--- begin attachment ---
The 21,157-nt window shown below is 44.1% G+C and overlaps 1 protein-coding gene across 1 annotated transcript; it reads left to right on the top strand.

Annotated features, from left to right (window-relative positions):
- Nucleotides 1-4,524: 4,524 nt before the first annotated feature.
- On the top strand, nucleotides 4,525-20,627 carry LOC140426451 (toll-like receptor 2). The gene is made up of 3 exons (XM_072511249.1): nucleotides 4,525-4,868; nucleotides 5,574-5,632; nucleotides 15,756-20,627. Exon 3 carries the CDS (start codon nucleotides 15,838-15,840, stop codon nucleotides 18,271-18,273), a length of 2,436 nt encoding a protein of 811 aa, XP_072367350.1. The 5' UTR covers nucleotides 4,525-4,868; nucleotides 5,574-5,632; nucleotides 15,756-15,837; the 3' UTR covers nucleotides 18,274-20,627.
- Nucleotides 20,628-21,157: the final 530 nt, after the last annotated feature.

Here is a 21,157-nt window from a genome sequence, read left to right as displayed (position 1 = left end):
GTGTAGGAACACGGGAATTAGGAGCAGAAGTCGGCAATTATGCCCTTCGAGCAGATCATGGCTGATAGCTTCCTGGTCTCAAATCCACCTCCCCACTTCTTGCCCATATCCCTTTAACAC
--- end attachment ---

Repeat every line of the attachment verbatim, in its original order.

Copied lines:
The 21,157-nt window shown below is 44.1% G+C and overlaps 1 protein-coding gene across 1 annotated transcript; it reads left to right on the top strand.

Annotated features, from left to right (window-relative positions):
- Nucleotides 1-4,524: 4,524 nt before the first annotated feature.
- On the top strand, nucleotides 4,525-20,627 carry LOC140426451 (toll-like receptor 2). The gene is made up of 3 exons (XM_072511249.1): nucleotides 4,525-4,868; nucleotides 5,574-5,632; nucleotides 15,756-20,627. Exon 3 carries the CDS (start codon nucleotides 15,838-15,840, stop codon nucleotides 18,271-18,273), a length of 2,436 nt encoding a protein of 811 aa, XP_072367350.1. The 5' UTR covers nucleotides 4,525-4,868; nucleotides 5,574-5,632; nucleotides 15,756-15,837; the 3' UTR covers nucleotides 18,274-20,627.
- Nucleotides 20,628-21,157: the final 530 nt, after the last annotated feature.

Here is a 21,157-nt window from a genome sequence, read left to right as displayed (position 1 = left end):
GTGTAGGAACACGGGAATTAGGAGCAGAAGTCGGCAATTATGCCCTTCGAGCAGATCATGGCTGATAGCTTCCTGGTCTCAAATCCACCTCCCCACTTCTTGCCCATATCCCTTTAACAC